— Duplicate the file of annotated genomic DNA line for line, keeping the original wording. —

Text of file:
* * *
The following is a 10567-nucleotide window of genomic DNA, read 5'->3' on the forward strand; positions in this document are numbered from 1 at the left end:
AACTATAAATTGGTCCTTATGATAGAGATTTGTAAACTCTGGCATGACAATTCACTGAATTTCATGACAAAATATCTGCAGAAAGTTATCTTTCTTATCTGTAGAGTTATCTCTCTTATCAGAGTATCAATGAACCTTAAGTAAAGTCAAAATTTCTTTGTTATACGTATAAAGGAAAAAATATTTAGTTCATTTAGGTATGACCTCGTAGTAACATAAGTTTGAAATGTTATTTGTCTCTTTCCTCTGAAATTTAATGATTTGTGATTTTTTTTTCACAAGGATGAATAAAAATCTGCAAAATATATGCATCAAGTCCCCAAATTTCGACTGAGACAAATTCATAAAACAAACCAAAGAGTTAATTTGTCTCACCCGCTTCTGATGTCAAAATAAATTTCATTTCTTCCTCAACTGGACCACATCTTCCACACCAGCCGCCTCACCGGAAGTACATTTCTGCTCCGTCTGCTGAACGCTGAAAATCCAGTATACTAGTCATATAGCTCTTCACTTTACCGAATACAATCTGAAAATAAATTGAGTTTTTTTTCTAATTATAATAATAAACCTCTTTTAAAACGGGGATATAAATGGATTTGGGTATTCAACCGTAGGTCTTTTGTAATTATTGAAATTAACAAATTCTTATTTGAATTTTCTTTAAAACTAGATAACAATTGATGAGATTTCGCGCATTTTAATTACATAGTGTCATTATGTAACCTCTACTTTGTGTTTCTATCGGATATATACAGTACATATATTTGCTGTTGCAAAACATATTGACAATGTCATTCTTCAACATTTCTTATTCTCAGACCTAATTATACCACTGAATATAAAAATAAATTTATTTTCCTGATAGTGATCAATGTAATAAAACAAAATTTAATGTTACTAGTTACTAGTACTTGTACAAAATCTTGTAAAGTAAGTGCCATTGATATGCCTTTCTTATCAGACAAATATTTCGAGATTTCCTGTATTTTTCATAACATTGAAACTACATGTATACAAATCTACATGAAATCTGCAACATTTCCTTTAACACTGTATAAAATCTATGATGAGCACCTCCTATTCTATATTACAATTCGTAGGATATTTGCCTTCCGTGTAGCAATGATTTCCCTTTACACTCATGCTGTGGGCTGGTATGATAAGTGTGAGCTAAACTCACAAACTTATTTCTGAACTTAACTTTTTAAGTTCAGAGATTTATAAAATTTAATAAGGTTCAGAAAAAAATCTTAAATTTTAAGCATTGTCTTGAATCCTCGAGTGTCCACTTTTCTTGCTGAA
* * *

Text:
The following is a 10567-nucleotide window of genomic DNA, read 5'->3' on the forward strand; positions in this document are numbered from 1 at the left end:
AACTATAAATTGGTCCTTATGATAGAGATTTGTAAACTCTGGCATGACAATTCACTGAATTTCATGACAAAATATCTGCAGAAAGTTATCTTTCTTATCTGTAGAGTTATCTCTCTTATCAGAGTATCAATGAACCTTAAGTAAAGTCAAAATTTCTTTGTTATACGTATAAAGGAAAAAATATTTAGTTCATTTAGGTATGACCTCGTAGTAACATAAGTTTGAAATGTTATTTGTCTCTTTCCTCTGAAATTTAATGATTTGTGATTTTTTTTTCACAAGGATGAATAAAAATCTGCAAAATATATGCATCAAGTCCCCAAATTTCGACTGAGACAAATTCATAAAACAAACCAAAGAGTTAATTTGTCTCACCCGCTTCTGATGTCAAAATAAATTTCATTTCTTCCTCAACTGGACCACATCTTCCACACCAGCCGCCTCACCGGAAGTACATTTCTGCTCCGTCTGCTGAACGCTGAAAATCCAGTATACTAGTCATATAGCTCTTCACTTTACCGAATACAATCTGAAAATAAATTGAGTTTTTTTTCTAATTATAATAATAAACCTCTTTTAAAACGGGGATATAAATGGATTTGGGTATTCAACCGTAGGTCTTTTGTAATTATTGAAATTAACAAATTCTTATTTGAATTTTCTTTAAAACTAGATAACAATTGATGAGATTTCGCGCATTTTAATTACATAGTGTCATTATGTAACCTCTACTTTGTGTTTCTATCGGATATATACAGTACATATATTTGCTGTTGCAAAACATATTGACAATGTCATTCTTCAACATTTCTTATTCTCAGACCTAATTATACCACTGAATATAAAAATAAATTTATTTTCCTGATAGTGATCAATGTAATAAAACAAAATTTAATGTTACTAGTTACTAGTACTTGTACAAAATCTTGTAAAGTAAGTGCCATTGATATGCCTTTCTTATCAGACAAATATTTCGAGATTTCCTGTATTTTTCATAACATTGAAACTACATGTATACAAATCTACATGAAATCTGCAACATTTCCTTTAACACTGTATAAAATCTATGATGAGCACCTCCTATTCTATATTACAATTCGTAGGATATTTGCCTTCCGTGTAGCAATGATTTCCCTTTACACTCATGCTGTGGGCTGGTATGATAAGTGTGAGCTAAACTCACAAACTTATTTCTGAACTTAACTTTTTAAGTTCAGAGATTTATAAAATTTAATAAGGTTCAGAAAAAAATCTTAAATTTTAAGCATTGTCTTGAATCCTCGAGTGTCCACTTTTCTTGCTGAA